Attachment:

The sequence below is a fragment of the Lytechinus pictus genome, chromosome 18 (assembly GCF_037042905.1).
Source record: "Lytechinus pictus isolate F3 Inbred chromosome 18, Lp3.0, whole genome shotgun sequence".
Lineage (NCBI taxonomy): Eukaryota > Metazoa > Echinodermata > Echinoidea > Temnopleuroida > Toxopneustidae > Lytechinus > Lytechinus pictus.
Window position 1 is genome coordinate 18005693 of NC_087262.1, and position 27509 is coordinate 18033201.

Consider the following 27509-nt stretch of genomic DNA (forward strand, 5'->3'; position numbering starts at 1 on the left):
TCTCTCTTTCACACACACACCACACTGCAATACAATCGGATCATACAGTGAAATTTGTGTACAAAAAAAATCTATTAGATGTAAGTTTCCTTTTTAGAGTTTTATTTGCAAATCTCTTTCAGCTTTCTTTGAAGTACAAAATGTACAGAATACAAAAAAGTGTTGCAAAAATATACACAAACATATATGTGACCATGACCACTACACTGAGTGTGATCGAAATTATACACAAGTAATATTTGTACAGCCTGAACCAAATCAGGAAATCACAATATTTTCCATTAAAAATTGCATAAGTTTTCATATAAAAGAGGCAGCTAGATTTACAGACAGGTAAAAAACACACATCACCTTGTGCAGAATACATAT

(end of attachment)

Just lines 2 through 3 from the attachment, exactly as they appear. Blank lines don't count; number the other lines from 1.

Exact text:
Source record: "Lytechinus pictus isolate F3 Inbred chromosome 18, Lp3.0, whole genome shotgun sequence".
Lineage (NCBI taxonomy): Eukaryota > Metazoa > Echinodermata > Echinoidea > Temnopleuroida > Toxopneustidae > Lytechinus > Lytechinus pictus.